Brand new people at chruch are unlikely to be given a job with lots of responsibility until the church leadership has been able to assess their suitability for responsibility.

But let’s think a little about some likely contributory factors to the feeling of alienation.

  1. It could be that you’re a little odd. This is not an easy one to say. It’s a little easier to write.  What I mean is that, generally speaking, if we’re slightly quirky people usually take some time to appreciate us. That’ll be the same in church. Church is full of Christians and so it’ll be welcoming and accommodating of your personality traits. But Christians are also people and so we may take some time to get used to your eccentricity! But they’ll get there, I promise.
  2. It could be that we’re shy. If we’re not someone who finds it easy to initiate friendships or even conversations then we might find ourselves on the periphery of church life. I think the people at our church are exceptional at providing an initial welcome to people. I’m not sure that we’re as good at helping people to feel integrated into church life. We want church to solve all our problems, but it can’t. If we’re shy it’s a better place to be than the world. But we’re still shy and we’ll need to work on that and manage our expectations.
  3. It could be that we’re not around that much. It’s the nature of churches like ours that we have guests and visitors every week. If we don’t pitch up frequently then others won’t invest their precious time and energy in someone who isn’t really investing in the church family.
  4. It could be that you’ve not joined a small group. Those are the contexts in which it’s easiest to get to know others. They don’t have to become lifelong friends but they’ll help you get integrated into church life. We’re not a big church but even in a church of our size [evening congregation about 70] we need to break down into smaller groups if we’re going to meet the same people each week. I assume that if someone doesn’t join a small group then it’s likely that they’ll remain fringy and peripheral until eventually they drift away. It’s why I bang on about getting people into a small group.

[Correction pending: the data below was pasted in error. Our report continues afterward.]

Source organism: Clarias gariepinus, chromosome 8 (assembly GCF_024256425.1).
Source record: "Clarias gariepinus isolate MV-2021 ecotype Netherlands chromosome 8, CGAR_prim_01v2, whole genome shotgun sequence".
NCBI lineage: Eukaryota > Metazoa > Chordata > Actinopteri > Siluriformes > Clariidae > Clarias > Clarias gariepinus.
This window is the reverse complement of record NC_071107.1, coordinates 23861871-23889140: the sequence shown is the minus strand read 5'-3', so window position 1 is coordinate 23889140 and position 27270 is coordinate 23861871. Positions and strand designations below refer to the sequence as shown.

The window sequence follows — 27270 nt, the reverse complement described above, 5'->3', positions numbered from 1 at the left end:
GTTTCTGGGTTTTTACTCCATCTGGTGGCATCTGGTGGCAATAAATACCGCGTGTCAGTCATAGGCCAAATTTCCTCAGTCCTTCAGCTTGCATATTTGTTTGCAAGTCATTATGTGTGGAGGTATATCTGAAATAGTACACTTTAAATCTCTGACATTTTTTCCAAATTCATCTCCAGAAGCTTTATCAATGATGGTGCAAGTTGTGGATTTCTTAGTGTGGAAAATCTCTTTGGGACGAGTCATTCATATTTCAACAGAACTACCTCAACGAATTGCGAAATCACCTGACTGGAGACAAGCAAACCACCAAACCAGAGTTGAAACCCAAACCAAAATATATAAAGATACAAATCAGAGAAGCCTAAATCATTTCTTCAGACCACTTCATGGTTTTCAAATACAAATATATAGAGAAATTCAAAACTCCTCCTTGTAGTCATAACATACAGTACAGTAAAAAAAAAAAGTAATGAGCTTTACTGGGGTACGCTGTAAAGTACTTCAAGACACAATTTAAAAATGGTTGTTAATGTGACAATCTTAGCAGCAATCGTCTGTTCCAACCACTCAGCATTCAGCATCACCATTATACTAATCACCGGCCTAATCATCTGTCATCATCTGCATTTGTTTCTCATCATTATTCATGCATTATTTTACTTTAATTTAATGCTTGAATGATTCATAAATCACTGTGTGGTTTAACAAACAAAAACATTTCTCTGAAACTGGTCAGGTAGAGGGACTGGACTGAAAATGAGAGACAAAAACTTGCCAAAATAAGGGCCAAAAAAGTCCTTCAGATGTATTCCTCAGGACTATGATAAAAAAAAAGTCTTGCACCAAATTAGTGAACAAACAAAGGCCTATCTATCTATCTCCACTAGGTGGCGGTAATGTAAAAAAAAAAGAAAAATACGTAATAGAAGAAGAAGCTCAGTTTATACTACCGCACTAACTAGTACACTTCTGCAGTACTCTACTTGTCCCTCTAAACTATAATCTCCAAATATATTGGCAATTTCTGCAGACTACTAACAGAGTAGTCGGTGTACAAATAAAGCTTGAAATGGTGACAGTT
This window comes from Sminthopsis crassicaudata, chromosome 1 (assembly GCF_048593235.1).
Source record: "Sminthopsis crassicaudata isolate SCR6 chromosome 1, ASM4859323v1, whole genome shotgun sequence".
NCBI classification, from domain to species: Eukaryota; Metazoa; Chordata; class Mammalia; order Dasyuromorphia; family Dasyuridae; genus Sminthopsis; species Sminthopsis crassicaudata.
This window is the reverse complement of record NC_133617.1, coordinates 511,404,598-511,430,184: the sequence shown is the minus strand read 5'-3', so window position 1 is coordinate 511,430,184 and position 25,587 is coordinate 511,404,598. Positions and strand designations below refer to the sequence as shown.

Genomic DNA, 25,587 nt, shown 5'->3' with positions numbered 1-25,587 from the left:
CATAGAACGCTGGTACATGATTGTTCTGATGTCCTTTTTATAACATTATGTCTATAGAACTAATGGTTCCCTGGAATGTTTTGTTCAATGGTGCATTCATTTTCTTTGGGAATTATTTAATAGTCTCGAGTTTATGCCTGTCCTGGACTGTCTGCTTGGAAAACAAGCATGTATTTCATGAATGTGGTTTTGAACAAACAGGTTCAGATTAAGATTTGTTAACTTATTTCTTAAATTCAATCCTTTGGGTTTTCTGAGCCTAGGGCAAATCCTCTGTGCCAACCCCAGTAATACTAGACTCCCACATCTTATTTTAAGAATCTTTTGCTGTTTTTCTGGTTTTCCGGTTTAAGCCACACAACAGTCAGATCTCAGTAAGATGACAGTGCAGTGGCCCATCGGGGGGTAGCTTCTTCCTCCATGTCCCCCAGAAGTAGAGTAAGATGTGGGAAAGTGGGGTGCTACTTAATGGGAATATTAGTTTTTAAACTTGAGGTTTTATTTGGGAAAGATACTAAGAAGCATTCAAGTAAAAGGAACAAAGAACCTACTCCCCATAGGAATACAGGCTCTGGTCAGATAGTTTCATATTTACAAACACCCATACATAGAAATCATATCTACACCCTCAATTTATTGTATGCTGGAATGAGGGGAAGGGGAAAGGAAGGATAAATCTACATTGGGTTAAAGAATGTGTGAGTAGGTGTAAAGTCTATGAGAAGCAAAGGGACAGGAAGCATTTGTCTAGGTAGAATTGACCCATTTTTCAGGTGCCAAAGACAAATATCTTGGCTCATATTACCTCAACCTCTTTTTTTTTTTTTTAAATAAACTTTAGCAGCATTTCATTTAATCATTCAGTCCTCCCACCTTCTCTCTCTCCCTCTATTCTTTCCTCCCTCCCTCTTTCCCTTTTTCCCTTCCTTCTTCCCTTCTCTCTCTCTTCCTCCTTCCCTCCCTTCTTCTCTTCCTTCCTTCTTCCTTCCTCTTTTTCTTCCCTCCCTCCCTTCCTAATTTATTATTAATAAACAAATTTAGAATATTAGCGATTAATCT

5. It could be that others are cliquey. Often this is an issue of perception rather than reality. The group or individuals accused of being cliquey would, most likely, be horrified. But we need to be a little self aware. Our close friendship groups are a source of great encouragement for us but to others they look exclusive and unwelcoming.

How can we solve it?

All churches need to be proactive in dealing with this issue. It’s not a serious issue for us at CCB. But it is for those of us who feel it. In general I’m thrilled at the way that God uses us to look after the people He sends our way. But it’s not a great state of affairs if God brings people to us and after a while they still don’t feel that they’re part of what’s going on.

If we’re the one feeling excluded then let’s get the bit between our teeth and do what has to be done to address the issues. Some people come to church anticipating that all the problems they experience in the world will disappear. If we’re not socially able in a normal context we shouldn’t be surprised if we also struggle in a church context. So let’s not automatically blame the chruch for our issues. That’s not fair.

If we’re the one who might be contributing to this feeling of exclusion then don’t loosen your friendship group and be any less committed to your friends. But widen your friendship group and make sure there always room for one or two more.